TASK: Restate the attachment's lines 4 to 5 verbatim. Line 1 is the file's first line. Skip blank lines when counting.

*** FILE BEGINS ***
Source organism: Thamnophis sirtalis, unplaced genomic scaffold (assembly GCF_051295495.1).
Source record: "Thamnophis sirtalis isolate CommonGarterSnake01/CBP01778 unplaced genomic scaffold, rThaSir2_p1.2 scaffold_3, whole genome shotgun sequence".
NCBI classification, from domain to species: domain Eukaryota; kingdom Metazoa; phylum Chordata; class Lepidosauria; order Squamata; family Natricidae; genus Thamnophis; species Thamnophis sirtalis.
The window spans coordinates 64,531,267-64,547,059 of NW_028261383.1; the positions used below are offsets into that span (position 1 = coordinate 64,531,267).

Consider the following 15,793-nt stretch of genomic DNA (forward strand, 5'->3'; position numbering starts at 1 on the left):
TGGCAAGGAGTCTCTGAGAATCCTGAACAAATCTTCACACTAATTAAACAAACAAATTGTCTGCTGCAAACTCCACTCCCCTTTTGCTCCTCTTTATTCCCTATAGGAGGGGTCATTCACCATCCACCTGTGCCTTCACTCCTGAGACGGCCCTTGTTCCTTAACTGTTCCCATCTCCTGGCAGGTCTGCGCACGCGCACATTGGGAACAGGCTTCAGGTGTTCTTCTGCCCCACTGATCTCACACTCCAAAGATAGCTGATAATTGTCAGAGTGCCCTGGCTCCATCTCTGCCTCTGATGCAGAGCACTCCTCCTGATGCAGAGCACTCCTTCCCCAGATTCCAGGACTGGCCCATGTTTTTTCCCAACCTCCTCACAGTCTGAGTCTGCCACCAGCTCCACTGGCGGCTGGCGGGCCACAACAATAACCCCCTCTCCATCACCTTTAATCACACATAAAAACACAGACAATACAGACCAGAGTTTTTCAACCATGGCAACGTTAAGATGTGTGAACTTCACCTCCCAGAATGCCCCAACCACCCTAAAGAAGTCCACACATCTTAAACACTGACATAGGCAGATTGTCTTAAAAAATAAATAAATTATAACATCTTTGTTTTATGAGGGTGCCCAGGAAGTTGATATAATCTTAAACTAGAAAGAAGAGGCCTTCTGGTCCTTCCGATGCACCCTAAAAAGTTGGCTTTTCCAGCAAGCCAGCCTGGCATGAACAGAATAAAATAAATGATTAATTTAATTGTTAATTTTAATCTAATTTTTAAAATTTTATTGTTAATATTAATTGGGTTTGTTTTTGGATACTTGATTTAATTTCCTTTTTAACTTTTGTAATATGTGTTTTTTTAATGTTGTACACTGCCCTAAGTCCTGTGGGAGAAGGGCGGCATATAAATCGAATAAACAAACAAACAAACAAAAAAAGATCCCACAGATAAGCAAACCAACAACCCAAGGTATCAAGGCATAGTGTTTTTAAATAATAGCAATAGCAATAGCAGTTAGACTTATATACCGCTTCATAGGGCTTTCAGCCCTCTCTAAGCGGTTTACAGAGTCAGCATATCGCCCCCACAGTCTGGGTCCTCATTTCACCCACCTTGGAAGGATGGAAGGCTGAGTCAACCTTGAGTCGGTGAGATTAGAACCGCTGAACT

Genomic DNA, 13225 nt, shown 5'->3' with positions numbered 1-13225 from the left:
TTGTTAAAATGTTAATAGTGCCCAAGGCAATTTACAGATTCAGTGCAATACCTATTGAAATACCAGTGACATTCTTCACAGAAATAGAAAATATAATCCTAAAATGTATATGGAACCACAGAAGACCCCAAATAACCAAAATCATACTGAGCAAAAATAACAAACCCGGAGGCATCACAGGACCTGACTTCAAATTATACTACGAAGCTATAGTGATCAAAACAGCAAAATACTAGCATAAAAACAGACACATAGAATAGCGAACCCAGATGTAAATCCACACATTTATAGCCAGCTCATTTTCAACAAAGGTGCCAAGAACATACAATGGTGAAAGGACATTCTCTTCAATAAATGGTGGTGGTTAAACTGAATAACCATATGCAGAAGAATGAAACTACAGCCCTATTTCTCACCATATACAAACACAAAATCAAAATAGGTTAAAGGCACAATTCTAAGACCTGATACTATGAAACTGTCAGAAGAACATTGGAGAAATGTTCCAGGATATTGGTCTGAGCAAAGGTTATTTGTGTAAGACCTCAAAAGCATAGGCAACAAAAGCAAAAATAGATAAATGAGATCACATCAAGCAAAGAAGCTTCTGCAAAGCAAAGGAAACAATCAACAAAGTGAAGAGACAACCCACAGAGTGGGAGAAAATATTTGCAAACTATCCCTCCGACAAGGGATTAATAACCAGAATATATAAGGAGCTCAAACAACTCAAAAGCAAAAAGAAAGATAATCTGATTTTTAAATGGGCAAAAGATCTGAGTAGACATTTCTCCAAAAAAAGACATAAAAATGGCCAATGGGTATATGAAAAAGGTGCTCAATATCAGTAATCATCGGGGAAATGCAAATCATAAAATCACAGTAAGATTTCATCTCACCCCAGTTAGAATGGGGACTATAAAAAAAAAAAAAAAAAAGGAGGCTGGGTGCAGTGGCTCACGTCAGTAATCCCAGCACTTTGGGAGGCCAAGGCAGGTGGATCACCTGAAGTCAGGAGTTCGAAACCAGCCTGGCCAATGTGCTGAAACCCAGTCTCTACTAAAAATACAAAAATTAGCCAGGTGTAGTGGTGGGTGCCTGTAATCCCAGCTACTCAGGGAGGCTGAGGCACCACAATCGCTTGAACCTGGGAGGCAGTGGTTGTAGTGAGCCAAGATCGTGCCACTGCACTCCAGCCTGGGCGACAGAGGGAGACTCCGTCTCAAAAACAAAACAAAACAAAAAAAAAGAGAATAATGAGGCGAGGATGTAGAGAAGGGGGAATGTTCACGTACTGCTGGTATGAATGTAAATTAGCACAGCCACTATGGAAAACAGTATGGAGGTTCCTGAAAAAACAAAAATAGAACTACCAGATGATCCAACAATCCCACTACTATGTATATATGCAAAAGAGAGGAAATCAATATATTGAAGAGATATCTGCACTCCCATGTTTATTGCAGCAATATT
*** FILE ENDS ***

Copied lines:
The window spans coordinates 64,531,267-64,547,059 of NW_028261383.1; the positions used below are offsets into that span (position 1 = coordinate 64,531,267).

Consider the following 15,793-nt stretch of genomic DNA (forward strand, 5'->3'; position numbering starts at 1 on the left):